Johnisa Turner said she believes her daughter was coerced along the way, with someone promising her something that led her to maintain a fake story about who she is.

    Jackson says he believes something more sinister is going on.

    "There has to be something behind this 15-year-old girl ending up in Colombia, besides the fact that ICE dropped the ball," he said. "Of all the nicknames ... to pick one that's of Latino descent, for that to be a name that sticks and gets you deported, that doesn't make sense."

    Pictures of Jakadrien in Colombia showed her sitting on men's laps smoking marijuana, her grandmother said. But Jakadrien, she said, seemed to be reaching out for help, listing on Facebook the names of everyone at parties, perhaps so she could be traced.

    Jackson says he doesn't believe Jakadrien was trying to fake her way out of the country by using the false name throughout the process.

    "I don't buy that she had the wherewithal to be able to bamboozle the government," Jackson says. "You know, kids are scared when they get around authorities. ... To think that you could bamboozle them to create a new identity, it just doesn't make sense."

    Colombia's Ministry of Foreign Affairs said Thursday that Jakadrien first arrived in Bogota after she was deported on May 23.

    The ministry said it was investigating what sort of verification its consulate in Texas requested before giving the girl an expedited provisional passport as part of deportation proceedings, and how Jakadrien received work authorization for training at a call center as part of the government's "Welcome Home" program.

    Attorneys with the program made a sworn declaration in front of a notary with "inexact information" that allowed her to receive work papers, the foreign ministry said.

    "Those lawyers are no longer providing services to the Ministry of Foreign Affairs," the statement said.

    The teen was placed in a protection program by the Colombian Institute for Family Welfare on December 1 after officials learned of her situation, the foreign ministry said.

    http://www.cnn.com/2012/01/05/us/tex...html?hpt=hp_t1
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  5. #5
    Senior Member JohnDoe2's Avatar
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    Mistakenly deported teen back in U.S.

    http://www.alipac.us/threads/247469-...37#post1247737
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    Deported teen reunites with family in US; she deceived us, ICE says

    Deported teen reunites with family in US; she deceived us, ICE says

    By msnbc.com staff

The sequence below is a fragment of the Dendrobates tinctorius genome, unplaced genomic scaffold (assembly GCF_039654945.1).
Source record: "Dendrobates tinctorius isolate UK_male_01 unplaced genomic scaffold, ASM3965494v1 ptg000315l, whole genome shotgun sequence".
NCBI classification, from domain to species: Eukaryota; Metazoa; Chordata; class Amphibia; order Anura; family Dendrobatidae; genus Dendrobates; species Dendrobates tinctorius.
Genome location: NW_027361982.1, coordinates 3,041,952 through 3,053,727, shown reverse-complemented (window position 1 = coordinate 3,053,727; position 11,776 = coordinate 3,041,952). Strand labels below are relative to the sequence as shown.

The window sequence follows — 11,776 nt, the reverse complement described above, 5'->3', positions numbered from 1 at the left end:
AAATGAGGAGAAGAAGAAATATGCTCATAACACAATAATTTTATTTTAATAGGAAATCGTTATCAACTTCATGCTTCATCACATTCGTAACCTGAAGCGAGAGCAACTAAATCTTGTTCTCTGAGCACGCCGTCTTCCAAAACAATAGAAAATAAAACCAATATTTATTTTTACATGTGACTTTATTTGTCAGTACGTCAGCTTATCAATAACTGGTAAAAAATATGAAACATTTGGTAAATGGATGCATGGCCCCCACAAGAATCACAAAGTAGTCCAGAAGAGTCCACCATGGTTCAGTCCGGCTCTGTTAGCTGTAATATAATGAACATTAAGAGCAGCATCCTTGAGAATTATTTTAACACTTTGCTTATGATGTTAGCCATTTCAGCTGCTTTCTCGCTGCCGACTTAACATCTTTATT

Reuters

    Jakadrien Turner, 15, in an undated handout photo provided by the International Center for Missing and Exploited Children. The Texas girl was flying home to the United States on Friday to be reunited with her family, nine months after she was deported to South America in a bizarre mix-up.

    Update at 11:05 p.m. ET: Jakadrien Lorece Turner, the 15-year-old Texas girl mistakenly sent to South America in May after claiming to be an illegal immigrant, was reunited with her family Friday night after flying home from Colombia, The Associated Press reported.

    She was flanked by her mother, grandmother and law enforcement when she emerged from the international gate Dallas-Fort Worth International Airport.

    "She's happy to be home," the family's attorney, Ray Jackson, said, adding that the family would not issue any statements Friday night.

    He said the family was "ecstatic" to have Jakadrien back in Texas and they plan to "do what we can to make sure she gets back to a normal life."

    Update at 8 p.m. ET: Turner is back in the U.S. and will be in Dallas on Friday evening, her mother told The Associated Press.

    Johnisa Turner said Jakadrien was on a flight from Atlanta. She said she has "a gazillion questions" for Jakadrien. "Our day has been hectic, hers is too," Turner said, "just as long as she makes it home, just as long as she gets here."

    From the original post: Jakadrien Turner, arrested as a runaway and then mistakenly deported, is on her way home to the United States after the girl’s grandmother used Facebook to locate her in Colombia, thegrio.com reported Friday.

    “They didn't do their work,” the grandmother Lorene Turner said of the federal government in an interview with a Dallas television station. “How do you deport a teenager and send her to Colombia without a passport, without anything?"

    But the U.S. Immigration and Customs Enforcement said the deportation took place because the girl lied about her identity and was not clear about her citizenship status, thegrio.com reported.

    Turner was reported missing in November 2010 by her relatives in Dallas. When she was arrested for a minor theft in April 2011 in Houston, she reportedly used the alias Tika Lanay Cortez and claimed to be a 21-year-old from Colombia. She maintained the alias throughout her court appearances, conviction and jail time, Houston officials confirmed.

    According to Houston police, Turner had apparently been using the name after running away from home after her parents divorced and her grandfather died.

    ICE deported Turner — an African American who speaks no Spanish — as part of a program to remove foreign nationals from U.S. prisons.

    After Dallas police helped Turner pinpoint her granddaughter's location in Colombia, local authorities detained her and kept her in detention for more than a month before boarding a plane home on Friday.

    http://usnews.msnbc.msn.com/_news/20...ed-us-ice-says